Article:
Kibbutz Lahav, November 25 – Israel’s efforts to drive Palestinian farmers off their lands received a boost this week with the announcement that the army would partner with local pig breeders to develop flying pigs for release in Palestinian agricultural areas.
Palestinians have long accused Israel of releasing wild boars to wreak havoc with Palestinian farms. Palestinian President Mahmoud Abbas repeated the charge again several days ago, but as in the past, few international bodies have given the matter much attention. Until now the boar-release program has apparently been a private initiative, but to capitalize on the apparent apathy of the international community, the Israeli military entered into an arrangement with the country’s only pig-farming enterprise to launch a breeding program aimed at producing winged, flying swine capable of mobility and destruction that far outstrips the achievements of the current available animals.
Kibbutz Lahav’s swine program has sparked controversy since its inception, given the Jewish dietary ban on pork and the cultural aversion to the animal. However, the army, which officially maintains Jewish dietary laws in its facilities, nevertheless sought out the program heads to develop this new kind of bio-weapon, which could be deployed much more flexibly to destroy Palestinian farms and property without directly implicating Jewish settlers.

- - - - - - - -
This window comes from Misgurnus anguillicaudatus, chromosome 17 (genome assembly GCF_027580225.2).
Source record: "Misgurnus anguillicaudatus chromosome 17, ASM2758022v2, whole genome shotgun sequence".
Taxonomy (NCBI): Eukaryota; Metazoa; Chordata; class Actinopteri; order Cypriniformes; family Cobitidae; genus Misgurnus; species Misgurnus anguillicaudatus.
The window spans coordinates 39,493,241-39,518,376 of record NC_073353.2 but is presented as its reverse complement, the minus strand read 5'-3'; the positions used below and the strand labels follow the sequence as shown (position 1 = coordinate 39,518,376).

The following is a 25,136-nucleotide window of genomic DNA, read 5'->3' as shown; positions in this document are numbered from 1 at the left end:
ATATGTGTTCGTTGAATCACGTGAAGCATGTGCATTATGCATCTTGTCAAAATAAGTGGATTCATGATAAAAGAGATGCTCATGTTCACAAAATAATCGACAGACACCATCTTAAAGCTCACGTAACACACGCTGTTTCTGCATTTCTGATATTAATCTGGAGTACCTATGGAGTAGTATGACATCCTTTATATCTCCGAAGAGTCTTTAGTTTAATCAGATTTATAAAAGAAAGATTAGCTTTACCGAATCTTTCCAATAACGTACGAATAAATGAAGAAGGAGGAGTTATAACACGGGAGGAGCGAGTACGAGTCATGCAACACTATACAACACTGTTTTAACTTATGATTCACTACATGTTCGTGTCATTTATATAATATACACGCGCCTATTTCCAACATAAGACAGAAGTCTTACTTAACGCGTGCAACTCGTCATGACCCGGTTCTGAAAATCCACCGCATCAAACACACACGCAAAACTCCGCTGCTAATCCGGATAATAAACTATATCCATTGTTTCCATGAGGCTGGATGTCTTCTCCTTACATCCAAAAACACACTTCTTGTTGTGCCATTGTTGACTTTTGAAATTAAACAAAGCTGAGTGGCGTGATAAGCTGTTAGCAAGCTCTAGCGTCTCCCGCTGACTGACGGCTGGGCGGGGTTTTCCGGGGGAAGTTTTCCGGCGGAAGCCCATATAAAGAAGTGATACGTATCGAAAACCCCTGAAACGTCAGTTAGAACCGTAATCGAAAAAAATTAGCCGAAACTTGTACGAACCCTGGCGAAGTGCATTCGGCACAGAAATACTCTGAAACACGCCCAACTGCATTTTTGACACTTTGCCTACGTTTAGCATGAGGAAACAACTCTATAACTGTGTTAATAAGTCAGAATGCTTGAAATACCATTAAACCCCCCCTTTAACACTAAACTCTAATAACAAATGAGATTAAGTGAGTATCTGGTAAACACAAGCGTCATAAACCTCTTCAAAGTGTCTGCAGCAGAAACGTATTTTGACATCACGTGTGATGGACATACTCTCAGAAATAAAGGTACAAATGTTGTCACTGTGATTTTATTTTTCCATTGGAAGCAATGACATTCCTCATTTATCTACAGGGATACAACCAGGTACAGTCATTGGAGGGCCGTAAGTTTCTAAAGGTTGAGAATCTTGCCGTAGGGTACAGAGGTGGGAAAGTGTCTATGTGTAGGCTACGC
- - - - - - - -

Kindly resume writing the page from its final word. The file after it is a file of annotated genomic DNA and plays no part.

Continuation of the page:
An industry analyst told reporters he expected the first prototypes to enter service no earlier than the end of the decade. “There are important genetic and physiological hurdles to overcome before actual self-propelled airborne swine can be bred,” said Wilbur Zuckerman, who teaches animal husbandry at the University of Iowa. “Flying pigs would be extremely difficult to raise and care for, and there wouldn’t be enough demand from the consumer to justify raising them in large numbers, which is why no one has tried this sort of program before. But a military application has different rules, and the main constraint in this case would be the porcine gestation period of about seventeen weeks.”
There will also be structural and skeletal issues. “The breeders will need to engineer an additional pair of limbs to serve as the wings,” notes military aviation consultant Hazira Schweinestall. “The initial genetic modifications could certainly be performed in the lab, but each run would take weeks beyond the birth of each specimen before the breeders know whether the pigs could achieve flight.”
A spokesman for the IDF declined to divulge the details of the breeding program. “We’ll be intentionally harming Palestinian agriculture when pigs fly,” he said.